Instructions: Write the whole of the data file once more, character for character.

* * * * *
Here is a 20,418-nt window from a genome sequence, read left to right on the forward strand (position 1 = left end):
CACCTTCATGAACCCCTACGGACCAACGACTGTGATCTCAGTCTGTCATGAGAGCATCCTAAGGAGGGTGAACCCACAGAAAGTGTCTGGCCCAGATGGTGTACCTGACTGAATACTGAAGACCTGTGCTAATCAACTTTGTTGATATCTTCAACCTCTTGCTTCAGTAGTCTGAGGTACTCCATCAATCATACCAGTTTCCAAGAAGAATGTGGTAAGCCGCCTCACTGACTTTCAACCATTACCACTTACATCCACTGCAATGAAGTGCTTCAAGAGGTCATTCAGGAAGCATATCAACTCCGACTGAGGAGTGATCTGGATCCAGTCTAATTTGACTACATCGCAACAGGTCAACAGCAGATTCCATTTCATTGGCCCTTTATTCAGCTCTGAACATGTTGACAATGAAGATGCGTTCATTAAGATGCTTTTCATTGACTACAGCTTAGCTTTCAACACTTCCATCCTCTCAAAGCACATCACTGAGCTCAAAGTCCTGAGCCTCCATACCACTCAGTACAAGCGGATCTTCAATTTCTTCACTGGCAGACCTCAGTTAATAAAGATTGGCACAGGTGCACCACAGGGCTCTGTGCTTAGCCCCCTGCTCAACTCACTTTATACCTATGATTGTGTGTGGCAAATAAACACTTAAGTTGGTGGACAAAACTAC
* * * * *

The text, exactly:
Here is a 20,418-nt window from a genome sequence, read left to right on the forward strand (position 1 = left end):
CACCTTCATGAACCCCTACGGACCAACGACTGTGATCTCAGTCTGTCATGAGAGCATCCTAAGGAGGGTGAACCCACAGAAAGTGTCTGGCCCAGATGGTGTACCTGACTGAATACTGAAGACCTGTGCTAATCAACTTTGTTGATATCTTCAACCTCTTGCTTCAGTAGTCTGAGGTACTCCATCAATCATACCAGTTTCCAAGAAGAATGTGGTAAGCCGCCTCACTGACTTTCAACCATTACCACTTACATCCACTGCAATGAAGTGCTTCAAGAGGTCATTCAGGAAGCATATCAACTCCGACTGAGGAGTGATCTGGATCCAGTCTAATTTGACTACATCGCAACAGGTCAACAGCAGATTCCATTTCATTGGCCCTTTATTCAGCTCTGAACATGTTGACAATGAAGATGCGTTCATTAAGATGCTTTTCATTGACTACAGCTTAGCTTTCAACACTTCCATCCTCTCAAAGCACATCACTGAGCTCAAAGTCCTGAGCCTCCATACCACTCAGTACAAGCGGATCTTCAATTTCTTCACTGGCAGACCTCAGTTAATAAAGATTGGCACAGGTGCACCACAGGGCTCTGTGCTTAGCCCCCTGCTCAACTCACTTTATACCTATGATTGTGTGTGGCAAATAAACACTTAAGTTGGTGGACAAAACTAC